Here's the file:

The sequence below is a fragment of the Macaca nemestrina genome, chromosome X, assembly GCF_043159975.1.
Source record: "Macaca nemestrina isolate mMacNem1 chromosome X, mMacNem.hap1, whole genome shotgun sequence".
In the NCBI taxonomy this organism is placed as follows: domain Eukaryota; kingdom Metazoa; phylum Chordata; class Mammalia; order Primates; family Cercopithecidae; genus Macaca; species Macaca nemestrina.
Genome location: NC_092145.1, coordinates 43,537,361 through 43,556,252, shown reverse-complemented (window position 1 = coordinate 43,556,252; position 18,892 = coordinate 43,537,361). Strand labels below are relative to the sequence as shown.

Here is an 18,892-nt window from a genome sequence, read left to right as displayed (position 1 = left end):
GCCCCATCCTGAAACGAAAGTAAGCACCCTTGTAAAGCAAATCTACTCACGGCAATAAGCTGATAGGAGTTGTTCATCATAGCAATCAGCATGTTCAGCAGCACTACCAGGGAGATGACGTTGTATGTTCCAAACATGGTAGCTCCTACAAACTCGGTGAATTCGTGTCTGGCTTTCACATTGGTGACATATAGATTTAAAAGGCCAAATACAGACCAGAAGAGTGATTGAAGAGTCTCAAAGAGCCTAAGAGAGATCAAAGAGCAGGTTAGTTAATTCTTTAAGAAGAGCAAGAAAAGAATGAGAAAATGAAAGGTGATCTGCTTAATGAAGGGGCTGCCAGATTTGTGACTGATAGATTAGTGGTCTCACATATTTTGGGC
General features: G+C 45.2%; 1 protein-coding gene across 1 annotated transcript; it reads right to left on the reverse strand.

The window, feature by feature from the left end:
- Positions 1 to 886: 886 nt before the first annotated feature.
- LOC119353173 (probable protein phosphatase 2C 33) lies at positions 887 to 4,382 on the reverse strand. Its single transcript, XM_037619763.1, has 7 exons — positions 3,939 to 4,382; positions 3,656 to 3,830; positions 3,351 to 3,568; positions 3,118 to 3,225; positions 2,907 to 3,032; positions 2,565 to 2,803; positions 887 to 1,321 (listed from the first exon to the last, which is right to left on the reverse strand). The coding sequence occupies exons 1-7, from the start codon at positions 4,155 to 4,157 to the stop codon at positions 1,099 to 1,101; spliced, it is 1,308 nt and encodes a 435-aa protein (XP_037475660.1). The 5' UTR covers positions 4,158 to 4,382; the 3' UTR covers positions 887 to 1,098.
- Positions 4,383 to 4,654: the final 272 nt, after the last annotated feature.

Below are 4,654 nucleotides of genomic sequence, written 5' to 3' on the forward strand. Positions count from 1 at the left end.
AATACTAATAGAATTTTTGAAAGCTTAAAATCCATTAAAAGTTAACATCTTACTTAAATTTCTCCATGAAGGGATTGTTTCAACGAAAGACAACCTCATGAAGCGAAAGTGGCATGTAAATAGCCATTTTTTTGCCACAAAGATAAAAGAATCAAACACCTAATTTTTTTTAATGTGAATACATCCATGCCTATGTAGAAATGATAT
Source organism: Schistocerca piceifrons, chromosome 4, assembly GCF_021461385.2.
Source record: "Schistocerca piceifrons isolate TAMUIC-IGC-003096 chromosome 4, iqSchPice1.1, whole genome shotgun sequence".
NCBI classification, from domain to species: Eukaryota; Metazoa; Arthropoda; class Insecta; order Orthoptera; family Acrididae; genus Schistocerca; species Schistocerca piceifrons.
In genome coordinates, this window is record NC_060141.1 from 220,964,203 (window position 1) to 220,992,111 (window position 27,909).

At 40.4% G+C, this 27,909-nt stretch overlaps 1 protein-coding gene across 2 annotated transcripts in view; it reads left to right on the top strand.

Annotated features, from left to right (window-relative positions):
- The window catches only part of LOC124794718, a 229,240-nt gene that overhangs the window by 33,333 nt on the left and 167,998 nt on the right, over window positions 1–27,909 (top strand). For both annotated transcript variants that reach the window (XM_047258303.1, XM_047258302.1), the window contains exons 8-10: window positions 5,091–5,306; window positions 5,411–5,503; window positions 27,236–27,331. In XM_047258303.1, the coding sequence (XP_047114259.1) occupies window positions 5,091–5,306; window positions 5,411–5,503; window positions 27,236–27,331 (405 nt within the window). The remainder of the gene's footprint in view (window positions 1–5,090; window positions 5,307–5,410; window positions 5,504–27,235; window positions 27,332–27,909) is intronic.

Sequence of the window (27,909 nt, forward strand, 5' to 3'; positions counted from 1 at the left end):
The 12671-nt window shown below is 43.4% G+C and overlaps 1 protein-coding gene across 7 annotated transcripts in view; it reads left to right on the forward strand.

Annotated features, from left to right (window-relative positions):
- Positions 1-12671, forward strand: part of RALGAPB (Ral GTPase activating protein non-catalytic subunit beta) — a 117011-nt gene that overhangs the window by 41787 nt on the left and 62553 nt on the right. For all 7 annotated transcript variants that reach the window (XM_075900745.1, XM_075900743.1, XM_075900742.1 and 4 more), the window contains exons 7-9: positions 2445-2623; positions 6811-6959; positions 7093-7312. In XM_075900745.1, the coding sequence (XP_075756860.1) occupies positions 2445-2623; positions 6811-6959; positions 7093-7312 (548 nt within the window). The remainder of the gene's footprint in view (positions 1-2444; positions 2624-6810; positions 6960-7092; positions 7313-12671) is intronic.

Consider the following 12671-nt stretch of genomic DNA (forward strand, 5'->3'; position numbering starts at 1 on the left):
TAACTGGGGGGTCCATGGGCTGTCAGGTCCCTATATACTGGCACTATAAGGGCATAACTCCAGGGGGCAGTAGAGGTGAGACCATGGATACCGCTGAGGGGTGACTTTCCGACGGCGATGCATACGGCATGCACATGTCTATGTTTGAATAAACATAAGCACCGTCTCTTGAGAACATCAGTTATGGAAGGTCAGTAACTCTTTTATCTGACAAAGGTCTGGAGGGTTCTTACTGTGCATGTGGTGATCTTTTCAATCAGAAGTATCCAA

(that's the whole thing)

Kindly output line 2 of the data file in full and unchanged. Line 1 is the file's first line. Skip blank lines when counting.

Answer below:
Source record: "Macaca nemestrina isolate mMacNem1 chromosome X, mMacNem.hap1, whole genome shotgun sequence".